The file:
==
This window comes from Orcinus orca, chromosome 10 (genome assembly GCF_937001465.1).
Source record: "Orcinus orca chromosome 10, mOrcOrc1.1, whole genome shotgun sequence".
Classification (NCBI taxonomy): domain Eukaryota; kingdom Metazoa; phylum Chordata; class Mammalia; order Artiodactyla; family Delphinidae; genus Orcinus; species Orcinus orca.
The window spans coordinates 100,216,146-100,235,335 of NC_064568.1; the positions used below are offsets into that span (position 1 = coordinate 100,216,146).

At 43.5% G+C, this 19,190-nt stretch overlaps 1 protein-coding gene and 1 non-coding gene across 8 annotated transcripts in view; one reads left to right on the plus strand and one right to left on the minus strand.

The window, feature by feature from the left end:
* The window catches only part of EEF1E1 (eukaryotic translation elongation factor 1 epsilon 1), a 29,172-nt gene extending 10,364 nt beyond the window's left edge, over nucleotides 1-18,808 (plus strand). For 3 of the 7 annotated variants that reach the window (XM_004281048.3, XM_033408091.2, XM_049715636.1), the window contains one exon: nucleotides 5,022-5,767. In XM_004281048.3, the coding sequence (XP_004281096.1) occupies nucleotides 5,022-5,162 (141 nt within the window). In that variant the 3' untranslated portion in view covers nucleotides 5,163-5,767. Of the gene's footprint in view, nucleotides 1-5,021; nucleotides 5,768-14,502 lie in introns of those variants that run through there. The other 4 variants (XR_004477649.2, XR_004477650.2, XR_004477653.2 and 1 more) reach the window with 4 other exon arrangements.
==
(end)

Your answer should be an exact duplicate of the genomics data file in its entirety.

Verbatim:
This window comes from Orcinus orca, chromosome 10 (genome assembly GCF_937001465.1).
Source record: "Orcinus orca chromosome 10, mOrcOrc1.1, whole genome shotgun sequence".
Classification (NCBI taxonomy): domain Eukaryota; kingdom Metazoa; phylum Chordata; class Mammalia; order Artiodactyla; family Delphinidae; genus Orcinus; species Orcinus orca.
The window spans coordinates 100,216,146-100,235,335 of NC_064568.1; the positions used below are offsets into that span (position 1 = coordinate 100,216,146).

At 43.5% G+C, this 19,190-nt stretch overlaps 1 protein-coding gene and 1 non-coding gene across 8 annotated transcripts in view; one reads left to right on the plus strand and one right to left on the minus strand.

The window, feature by feature from the left end:
* The window catches only part of EEF1E1 (eukaryotic translation elongation factor 1 epsilon 1), a 29,172-nt gene extending 10,364 nt beyond the window's left edge, over nucleotides 1-18,808 (plus strand). For 3 of the 7 annotated variants that reach the window (XM_004281048.3, XM_033408091.2, XM_049715636.1), the window contains one exon: nucleotides 5,022-5,767. In XM_004281048.3, the coding sequence (XP_004281096.1) occupies nucleotides 5,022-5,162 (141 nt within the window). In that variant the 3' untranslated portion in view covers nucleotides 5,163-5,767. Of the gene's footprint in view, nucleotides 1-5,021; nucleotides 5,768-14,502 lie in introns of those variants that run through there. The other 4 variants (XR_004477649.2, XR_004477650.2, XR_004477653.2 and 1 more) reach the window with 4 other exon arrangements.